Reflections of a Wheat Trainee: Zaki Afshar, Afghanistan

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Zaki Afshar in the field at CIMMYT Afghanistan after the 2015 Basic Wheat Improvement Course

Zaki Afshar in the field at CIMMYT Afghanistan
Photo Courtesy of Zaki Afshar/ CIMMYT

By Katie Lutz

Zaki Afshar grew up in the small city of Puli Khumri in Northern Afghanistan, visiting his father’s seven-hectare (ha) farm every weekend. Growing up in a farming community where the staple crops are wheat and rice, Afshar saw the impact agriculture could have on a community.

“A big part of why I chose agriculture was because I saw how hard the farmers worked and still suffered,” said Afshar. “I wanted to know how I could help them. Why were they not using the advanced technologies I saw available in other parts of the world?”

According to The United States Agency for International Development (USAID), 60 percent of Afghan citizens rely on agriculture to sustain their livelihoods and families. Wheat is the chief crop in Afghanistan, covering 2.5 million ha and providing about 60 percent of daily calorie intake for an average Afghan.

“We have a very basic agriculture system,” explained Afshar. “You will only see machinery used for plowing and trashing, not for sowing or even harvesting.”

Afshar attended Balkh University in Mazari Sharif, receiving a degree in Agricultural Plant Science. He currently works at the CIMMYT Afghanistan office as a project associate as in the Wheat Improvement Program.

The CIMMYT- Agricultural Research Institute of Afghanistan (ARIA) joint wheat breeding program in Afghanistan is relatively small and new. Afshar’s dream upon starting at CIMMYT was eventually to join the wheat breeding team. Last March, Afshar was able to make this dream a reality, by participating in the CIMMYT 2015 Basic Wheat Improvement Course.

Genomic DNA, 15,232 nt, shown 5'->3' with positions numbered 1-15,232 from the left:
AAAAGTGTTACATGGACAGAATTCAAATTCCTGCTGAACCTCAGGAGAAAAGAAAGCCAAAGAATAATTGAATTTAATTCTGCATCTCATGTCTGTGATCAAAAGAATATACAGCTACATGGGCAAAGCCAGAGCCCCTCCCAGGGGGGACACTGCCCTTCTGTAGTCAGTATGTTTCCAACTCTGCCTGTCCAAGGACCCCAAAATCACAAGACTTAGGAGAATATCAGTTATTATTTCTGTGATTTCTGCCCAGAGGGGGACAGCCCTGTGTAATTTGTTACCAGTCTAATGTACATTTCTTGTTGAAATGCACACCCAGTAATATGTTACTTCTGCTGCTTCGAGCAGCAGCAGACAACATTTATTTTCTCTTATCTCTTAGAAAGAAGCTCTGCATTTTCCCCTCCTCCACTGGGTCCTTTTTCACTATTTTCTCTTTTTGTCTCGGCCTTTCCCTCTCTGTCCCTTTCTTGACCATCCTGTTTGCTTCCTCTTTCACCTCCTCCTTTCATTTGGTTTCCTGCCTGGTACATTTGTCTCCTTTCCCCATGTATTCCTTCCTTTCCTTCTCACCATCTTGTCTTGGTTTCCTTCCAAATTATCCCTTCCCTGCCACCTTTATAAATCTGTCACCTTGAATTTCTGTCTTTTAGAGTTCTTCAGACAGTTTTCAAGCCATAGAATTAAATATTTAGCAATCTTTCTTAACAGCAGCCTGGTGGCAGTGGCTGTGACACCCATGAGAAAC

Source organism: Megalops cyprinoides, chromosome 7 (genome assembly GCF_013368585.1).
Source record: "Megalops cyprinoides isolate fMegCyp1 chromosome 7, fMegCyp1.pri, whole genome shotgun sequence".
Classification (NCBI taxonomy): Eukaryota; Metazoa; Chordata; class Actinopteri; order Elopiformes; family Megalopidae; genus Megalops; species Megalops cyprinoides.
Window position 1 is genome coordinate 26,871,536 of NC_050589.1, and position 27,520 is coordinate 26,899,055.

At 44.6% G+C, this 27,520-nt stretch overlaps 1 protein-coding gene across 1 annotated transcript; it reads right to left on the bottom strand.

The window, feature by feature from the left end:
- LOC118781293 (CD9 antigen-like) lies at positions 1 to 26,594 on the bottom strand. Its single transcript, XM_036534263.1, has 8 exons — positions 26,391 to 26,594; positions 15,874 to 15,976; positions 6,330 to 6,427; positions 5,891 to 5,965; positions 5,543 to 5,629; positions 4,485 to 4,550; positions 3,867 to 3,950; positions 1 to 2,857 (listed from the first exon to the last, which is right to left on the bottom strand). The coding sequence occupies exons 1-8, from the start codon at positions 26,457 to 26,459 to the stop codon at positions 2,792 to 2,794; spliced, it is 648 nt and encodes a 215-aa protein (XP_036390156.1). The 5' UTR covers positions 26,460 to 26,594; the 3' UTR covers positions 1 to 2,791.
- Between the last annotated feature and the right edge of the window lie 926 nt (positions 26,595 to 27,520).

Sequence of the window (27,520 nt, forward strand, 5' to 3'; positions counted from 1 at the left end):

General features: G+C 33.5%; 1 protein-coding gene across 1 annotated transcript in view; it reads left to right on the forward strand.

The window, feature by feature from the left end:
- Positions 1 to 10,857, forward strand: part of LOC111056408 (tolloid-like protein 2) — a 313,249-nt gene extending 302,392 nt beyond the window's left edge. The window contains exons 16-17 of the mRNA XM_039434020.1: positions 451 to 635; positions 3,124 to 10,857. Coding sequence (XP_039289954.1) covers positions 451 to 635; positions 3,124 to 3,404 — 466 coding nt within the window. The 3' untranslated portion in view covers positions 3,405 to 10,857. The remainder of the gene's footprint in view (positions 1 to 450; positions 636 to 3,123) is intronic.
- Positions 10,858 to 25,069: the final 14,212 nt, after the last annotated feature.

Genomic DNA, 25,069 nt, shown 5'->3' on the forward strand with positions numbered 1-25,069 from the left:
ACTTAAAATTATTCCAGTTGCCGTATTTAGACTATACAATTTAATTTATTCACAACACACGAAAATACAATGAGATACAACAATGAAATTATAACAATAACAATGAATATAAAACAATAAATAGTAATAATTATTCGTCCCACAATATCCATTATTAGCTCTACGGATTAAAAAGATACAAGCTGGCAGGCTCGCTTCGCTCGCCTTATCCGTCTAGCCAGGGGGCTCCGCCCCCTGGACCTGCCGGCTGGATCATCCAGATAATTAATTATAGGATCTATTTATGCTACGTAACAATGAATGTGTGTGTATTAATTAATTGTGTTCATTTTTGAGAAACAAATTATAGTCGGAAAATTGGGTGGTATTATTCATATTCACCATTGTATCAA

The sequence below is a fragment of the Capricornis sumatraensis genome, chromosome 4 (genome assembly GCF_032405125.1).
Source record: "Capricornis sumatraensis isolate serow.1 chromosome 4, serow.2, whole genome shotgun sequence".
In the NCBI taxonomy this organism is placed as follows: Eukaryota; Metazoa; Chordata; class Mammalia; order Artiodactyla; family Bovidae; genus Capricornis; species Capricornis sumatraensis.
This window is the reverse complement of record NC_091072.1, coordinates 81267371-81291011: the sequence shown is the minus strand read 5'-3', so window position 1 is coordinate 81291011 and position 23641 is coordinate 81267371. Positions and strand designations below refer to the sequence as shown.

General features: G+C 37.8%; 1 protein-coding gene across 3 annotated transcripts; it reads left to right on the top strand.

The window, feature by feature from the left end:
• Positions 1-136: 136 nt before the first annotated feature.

The course is comprised of a three-month intensive program at the Campo Experimental Norman E. Borlaug (CENEB) in Ciudad Obregón, Sonora, Mexico. It targets young and mid-career scientists, focusing on applied breeding techniques in the field.

“On my first field visit after returning home, I realized how different things were in Kabul than in Obregón,” said Afshar “Because our program is very new, we have fewer breeders, and need more training. I am excited to share with them everything I learned in Mexico.”

In Obregón, Afshar was able to meet scientists from all over the world and learn about breeding methods used in various regions worldwide. For Afshar it was extremely important to come to Mexico to receive his training. At the end of the BWIC, Afshar was honored with the most improved wheat trainee award.

“Through this course I learned how to be a breeder, how different breeders work and new information in wheat breeding,” said Afshar. “The most exciting moment was when I joined my team back in Afghanistan and it was easy for me to score and differentiate between different types of rust, and when I realized that everyone in the field was paying attention to what I had to say.”

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